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US-backed Kurdish-led forces retake Syrian prison from IS

The operation ended a weeklong assault by the extremists on one of the largest detention facilities in the country.

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American soldiers deploy in Hassakeh, Syria (Hogir Al Abdo/AP)

American soldiers deploy in Hassakeh, Syria (Hogir Al Abdo/AP)

American soldiers deploy in Hassakeh, Syria (Hogir Al Abdo/AP)

US-backed Kurdish-led forces said they wrestled control of the last section of a prison in Syria controlled by so-called Islamic State (IS) militants and freed a number of child detainees used as human shields.

It ended a weeklong assault by the extremists on one of the largest detention facilities in the country.

The attack was the biggest by IS since the fall of the group’s “caliphate” in 2019 and came as the militants staged a number of deadly attacks in Syria and Iraq that stoked fears they may be staging a comeback.

The operation today was on the cells where child detainees were held. We were able to surround a number of terrorists who had taken them as shields and we killed themFarhad Shami, Syrian Democratic Forces

Dozens from both sides have been killed in the week of clashes. The US-led coalition has carried out nearly a dozen airstrikes and thousands of civilians living nearby have been displaced.

“The whole prison is now under control,” Farhad Shami, a spokesman for the US-backed Syrian Democratic Forces (SDF) said.

“The operation today was on the cells where child detainees were held. We were able to surround a number of terrorists who had taken them as shields and we killed them.”

Mr Shami said the force was then able to enter the cells and the remaining militants surrendered.

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A large number of children were freed, he added, but he had no specific number.

Mr Shami said about 3,000 inmates had surrendered.

The militants had used child detainees as human shields slowing down the effort to retake the facility located in the northeastern city of Hassakeh, Kurdish officials said.

After breaking into the prison late on Thursday, IS militants were joined by others rioting inside the facility. Around 200 armed militants were believed to be holed up in the northern wing at one end of the prison complex, holding hostages from among the prison staff.

The Syria prison complex, known as al-Sinaa or Gweiran prison, houses more than 3,000 inmates, including around 600 minors.

Children have reportedly been killed and wounded in clashes, human rights and aid groups say.

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Soldiers with the US-backed Syrian Democratic Forces check a house in Hassakeh (Hogir Al Abdo/AP)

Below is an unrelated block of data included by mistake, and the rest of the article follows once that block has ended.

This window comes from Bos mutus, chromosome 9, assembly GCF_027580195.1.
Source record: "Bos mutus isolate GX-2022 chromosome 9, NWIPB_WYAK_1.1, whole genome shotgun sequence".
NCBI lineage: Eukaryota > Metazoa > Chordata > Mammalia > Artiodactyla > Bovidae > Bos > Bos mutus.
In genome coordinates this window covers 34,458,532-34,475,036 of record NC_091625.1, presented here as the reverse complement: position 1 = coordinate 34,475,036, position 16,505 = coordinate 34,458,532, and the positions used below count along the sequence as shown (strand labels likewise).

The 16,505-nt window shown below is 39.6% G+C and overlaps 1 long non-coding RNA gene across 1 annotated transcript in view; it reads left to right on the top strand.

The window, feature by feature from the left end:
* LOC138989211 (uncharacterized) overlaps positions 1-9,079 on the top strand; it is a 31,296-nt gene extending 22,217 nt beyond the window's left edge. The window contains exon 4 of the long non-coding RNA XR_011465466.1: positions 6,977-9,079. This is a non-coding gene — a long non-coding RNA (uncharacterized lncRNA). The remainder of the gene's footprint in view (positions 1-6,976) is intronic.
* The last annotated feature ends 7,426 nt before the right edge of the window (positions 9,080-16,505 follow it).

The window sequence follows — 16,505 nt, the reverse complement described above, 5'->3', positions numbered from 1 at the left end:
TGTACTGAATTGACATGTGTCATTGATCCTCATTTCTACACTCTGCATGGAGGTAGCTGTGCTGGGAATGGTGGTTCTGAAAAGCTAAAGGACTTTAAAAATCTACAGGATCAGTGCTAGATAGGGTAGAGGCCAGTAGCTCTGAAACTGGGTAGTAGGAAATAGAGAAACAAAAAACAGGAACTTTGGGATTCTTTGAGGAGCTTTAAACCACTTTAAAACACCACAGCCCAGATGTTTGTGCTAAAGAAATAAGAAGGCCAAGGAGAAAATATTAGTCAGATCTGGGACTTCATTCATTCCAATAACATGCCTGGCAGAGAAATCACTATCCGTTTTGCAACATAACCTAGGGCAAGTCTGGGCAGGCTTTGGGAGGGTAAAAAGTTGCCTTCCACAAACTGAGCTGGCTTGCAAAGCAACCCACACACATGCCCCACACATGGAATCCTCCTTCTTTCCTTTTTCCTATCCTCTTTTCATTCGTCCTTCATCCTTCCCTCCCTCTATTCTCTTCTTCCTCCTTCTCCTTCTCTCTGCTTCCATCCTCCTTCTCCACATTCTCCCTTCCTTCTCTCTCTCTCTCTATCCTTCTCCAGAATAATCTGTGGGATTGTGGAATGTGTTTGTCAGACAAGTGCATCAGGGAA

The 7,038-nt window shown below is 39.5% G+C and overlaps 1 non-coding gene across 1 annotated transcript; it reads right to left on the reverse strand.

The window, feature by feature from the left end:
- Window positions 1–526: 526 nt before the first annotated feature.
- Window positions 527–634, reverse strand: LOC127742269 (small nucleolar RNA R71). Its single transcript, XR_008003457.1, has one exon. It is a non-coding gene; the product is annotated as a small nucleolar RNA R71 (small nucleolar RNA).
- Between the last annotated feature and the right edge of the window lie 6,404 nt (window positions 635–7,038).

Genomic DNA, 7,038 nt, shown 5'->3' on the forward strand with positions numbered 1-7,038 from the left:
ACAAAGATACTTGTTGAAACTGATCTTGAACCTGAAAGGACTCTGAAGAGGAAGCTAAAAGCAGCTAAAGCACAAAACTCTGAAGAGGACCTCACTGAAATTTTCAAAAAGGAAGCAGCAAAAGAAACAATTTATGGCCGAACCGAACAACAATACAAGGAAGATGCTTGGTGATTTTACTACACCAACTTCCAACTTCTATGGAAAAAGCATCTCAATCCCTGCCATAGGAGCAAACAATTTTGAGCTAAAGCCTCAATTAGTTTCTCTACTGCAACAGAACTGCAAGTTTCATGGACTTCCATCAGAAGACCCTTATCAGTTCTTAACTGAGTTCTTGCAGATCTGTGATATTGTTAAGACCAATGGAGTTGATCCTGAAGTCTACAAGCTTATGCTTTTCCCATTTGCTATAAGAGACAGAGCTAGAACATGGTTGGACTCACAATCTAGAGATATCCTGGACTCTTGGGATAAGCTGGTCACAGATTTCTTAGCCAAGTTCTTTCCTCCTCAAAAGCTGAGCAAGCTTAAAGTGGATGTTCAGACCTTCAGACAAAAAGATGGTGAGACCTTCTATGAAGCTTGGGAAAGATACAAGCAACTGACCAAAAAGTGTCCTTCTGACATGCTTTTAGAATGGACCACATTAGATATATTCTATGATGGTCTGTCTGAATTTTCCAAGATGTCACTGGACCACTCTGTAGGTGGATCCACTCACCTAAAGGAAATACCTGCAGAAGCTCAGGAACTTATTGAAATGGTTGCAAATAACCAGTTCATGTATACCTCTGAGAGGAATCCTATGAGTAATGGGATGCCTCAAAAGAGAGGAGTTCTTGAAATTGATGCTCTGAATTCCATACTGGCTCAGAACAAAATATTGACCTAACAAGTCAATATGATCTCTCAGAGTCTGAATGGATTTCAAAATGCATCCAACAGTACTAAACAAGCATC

Soldiers with the US-backed Syrian Democratic Forces check a house in Hassakeh (Hogir Al Abdo/AP)

AP/PA Images

Soldiers with the US-backed Syrian Democratic Forces check a house in Hassakeh (Hogir Al Abdo/AP)

The Britain-based Syrian Observatory for Human Rights said 124 IS militants, 50 fighters with the Kurdish-led forces and seven civilians were killed in the weeklong attack that extended outside the walls of the prison into residential areas. Thousands of civilians had been displaced.

The assault began on Thursday just hours before another attack on military troops in neighbouring Iraq.

Together, they signalled a new spike in violence by militants who had for months been carrying out low-level assaults, largely on security patrols, checkpoints and other mobile targets.

Eleven Iraqi soldiers were killed in their sleep after gunmen attacked an army barracks in Diyala province on Friday. It was the deadliest attack in months to target Iraq’s military and was blamed on IS, which appeared to be exploiting a security vacuum in Iraq’s north.

The vacuum is perpetuated by territorial disputes between the federal government and the semi-autonomous Kurdish region.

The Kurdish-led SDF said earlier on Wednesday that it had freed 23 of its servicemen held hostage by IS militants. It later said inmates continued to surrender.

The SDF, backed by US-led coalition Bradley Fighting Vehicles and air support, had been closing in on the prison wing controlled by the armed militants.

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The al-Hol camp, which houses families of members of IS in Hasakeh province (Baderkhan Ahmad/AP)

The al-Hol camp, which houses families of members of IS in Hasakeh province (Baderkhan Ahmad/AP)

AP/PA Images

The al-Hol camp, which houses families of members of IS in Hasakeh province (Baderkhan Ahmad/AP)

Fighters from the SDF and other security teams took control of adjacent buildings and used loudspeakers to call on the militants to surrender.

The IS group’s territorial control in Iraq and Syria was crushed by a years-long US-backed campaign, but some fighters remained at large in sleeper cells that have increasingly killed scores of Iraqis and Syrians in past months.

Prison riots have been common, where thousands of suspected IS militants have been held. But the attack launched late on Thursday was the boldest and most ambitious.

Sleeper cells from outside the prison, nearly 100, attacked the facility after dark, ramming vehicles against its walls and detonating car bombs to create a diversion. They were joined by rioting inmates, and some managed to escape.

The SDF said the total number of fugitives remained unclear.

A recording obtained from inside the prison by a teenage detainee described a violent onslaught that had left multiple children dead and many wounded inside the facility.


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